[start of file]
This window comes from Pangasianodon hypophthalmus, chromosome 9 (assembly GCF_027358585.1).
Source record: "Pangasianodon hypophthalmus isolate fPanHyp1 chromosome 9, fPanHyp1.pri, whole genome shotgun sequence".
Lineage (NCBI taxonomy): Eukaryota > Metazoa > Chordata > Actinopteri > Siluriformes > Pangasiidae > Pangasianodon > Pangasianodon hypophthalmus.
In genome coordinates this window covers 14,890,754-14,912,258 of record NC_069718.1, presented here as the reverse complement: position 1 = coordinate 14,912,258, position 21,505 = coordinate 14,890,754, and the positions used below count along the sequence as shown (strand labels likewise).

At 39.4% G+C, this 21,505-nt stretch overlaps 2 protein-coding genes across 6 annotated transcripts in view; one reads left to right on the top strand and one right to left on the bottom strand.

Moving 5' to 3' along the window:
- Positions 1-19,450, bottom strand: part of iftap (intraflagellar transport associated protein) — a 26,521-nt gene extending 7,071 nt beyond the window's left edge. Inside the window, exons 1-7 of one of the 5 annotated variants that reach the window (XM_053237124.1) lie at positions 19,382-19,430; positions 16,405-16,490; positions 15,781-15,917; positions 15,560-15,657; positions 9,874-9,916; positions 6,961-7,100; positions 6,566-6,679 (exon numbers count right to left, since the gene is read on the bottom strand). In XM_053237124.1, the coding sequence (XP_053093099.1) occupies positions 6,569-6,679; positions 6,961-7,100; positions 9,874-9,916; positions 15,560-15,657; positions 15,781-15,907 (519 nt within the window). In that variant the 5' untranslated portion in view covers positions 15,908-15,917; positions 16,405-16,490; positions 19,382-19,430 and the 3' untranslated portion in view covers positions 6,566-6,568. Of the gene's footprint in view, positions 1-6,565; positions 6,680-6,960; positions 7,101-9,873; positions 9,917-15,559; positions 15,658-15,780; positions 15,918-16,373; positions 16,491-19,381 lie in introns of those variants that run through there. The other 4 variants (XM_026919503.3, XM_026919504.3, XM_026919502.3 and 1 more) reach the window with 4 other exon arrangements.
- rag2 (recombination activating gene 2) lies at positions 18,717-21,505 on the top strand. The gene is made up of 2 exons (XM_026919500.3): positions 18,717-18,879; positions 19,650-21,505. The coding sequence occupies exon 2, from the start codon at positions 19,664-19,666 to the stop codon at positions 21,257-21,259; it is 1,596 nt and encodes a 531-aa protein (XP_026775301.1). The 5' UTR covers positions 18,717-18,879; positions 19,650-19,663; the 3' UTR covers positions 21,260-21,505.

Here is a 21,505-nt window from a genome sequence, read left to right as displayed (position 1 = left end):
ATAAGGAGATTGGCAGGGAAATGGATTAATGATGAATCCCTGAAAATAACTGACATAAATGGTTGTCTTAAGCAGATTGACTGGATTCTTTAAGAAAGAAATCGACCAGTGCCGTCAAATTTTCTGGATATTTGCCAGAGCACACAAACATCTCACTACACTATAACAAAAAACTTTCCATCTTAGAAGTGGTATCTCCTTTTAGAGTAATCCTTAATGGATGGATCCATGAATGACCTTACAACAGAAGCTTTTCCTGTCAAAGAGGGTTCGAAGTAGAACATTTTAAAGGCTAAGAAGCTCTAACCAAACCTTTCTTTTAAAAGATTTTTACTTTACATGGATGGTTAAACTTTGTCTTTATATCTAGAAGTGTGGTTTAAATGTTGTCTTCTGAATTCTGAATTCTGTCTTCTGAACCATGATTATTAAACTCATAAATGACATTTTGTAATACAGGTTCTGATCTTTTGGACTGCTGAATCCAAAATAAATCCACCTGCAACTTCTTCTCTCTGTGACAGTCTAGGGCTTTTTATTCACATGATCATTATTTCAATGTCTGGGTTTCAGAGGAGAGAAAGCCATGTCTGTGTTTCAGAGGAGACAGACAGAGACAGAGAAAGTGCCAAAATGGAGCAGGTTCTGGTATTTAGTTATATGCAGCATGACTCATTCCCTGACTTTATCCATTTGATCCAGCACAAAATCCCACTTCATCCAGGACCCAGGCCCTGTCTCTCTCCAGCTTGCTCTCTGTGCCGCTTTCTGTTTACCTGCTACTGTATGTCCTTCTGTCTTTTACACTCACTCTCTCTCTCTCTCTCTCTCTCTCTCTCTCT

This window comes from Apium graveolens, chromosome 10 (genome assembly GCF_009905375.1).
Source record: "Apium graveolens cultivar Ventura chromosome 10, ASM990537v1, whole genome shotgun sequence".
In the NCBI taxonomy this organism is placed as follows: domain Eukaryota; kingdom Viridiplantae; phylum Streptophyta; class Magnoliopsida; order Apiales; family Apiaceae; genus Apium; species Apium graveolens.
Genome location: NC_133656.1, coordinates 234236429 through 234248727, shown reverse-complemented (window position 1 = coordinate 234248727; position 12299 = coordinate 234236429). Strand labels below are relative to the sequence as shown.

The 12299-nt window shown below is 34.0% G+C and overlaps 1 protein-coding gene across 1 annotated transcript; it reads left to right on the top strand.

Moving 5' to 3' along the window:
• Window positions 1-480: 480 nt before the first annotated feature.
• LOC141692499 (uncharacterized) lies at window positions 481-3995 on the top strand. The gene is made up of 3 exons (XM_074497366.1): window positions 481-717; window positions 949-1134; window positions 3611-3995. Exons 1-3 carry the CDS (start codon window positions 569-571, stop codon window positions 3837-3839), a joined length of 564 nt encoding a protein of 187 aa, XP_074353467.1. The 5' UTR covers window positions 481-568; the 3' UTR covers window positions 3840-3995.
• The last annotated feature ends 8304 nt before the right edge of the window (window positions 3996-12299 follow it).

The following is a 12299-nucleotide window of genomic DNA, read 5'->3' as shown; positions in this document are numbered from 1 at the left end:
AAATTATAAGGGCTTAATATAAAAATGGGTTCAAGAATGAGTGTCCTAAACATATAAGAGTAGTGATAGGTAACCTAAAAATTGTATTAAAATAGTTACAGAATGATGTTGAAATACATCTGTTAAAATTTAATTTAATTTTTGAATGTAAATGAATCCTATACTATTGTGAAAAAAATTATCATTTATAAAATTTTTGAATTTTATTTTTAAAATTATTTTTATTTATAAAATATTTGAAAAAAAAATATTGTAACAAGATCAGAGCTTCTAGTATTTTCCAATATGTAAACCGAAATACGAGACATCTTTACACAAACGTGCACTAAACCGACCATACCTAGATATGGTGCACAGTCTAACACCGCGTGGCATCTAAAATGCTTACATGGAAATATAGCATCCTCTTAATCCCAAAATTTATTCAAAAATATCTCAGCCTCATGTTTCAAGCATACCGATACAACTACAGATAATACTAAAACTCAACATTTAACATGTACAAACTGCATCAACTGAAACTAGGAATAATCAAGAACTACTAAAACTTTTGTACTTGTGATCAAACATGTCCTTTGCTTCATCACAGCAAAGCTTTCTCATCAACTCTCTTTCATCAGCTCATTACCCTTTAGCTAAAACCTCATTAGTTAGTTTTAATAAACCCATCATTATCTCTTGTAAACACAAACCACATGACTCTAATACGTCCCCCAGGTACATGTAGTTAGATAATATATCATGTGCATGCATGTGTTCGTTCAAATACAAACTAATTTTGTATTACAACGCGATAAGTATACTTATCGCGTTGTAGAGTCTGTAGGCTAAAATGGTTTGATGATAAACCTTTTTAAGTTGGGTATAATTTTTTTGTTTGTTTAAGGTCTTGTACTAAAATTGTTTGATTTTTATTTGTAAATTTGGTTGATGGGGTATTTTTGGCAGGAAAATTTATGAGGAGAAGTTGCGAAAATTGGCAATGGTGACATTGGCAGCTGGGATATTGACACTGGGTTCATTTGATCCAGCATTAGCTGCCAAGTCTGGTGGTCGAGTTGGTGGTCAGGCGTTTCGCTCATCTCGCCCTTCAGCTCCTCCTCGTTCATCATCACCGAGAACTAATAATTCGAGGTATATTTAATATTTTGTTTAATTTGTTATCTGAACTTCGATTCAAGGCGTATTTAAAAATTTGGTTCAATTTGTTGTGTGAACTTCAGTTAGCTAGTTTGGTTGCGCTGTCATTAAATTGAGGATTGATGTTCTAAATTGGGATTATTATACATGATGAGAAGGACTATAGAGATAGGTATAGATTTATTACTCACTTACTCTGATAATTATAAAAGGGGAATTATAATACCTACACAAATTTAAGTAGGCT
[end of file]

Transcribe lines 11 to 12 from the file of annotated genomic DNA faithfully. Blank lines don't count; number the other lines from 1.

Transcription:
This window comes from Apium graveolens, chromosome 10 (genome assembly GCF_009905375.1).
Source record: "Apium graveolens cultivar Ventura chromosome 10, ASM990537v1, whole genome shotgun sequence".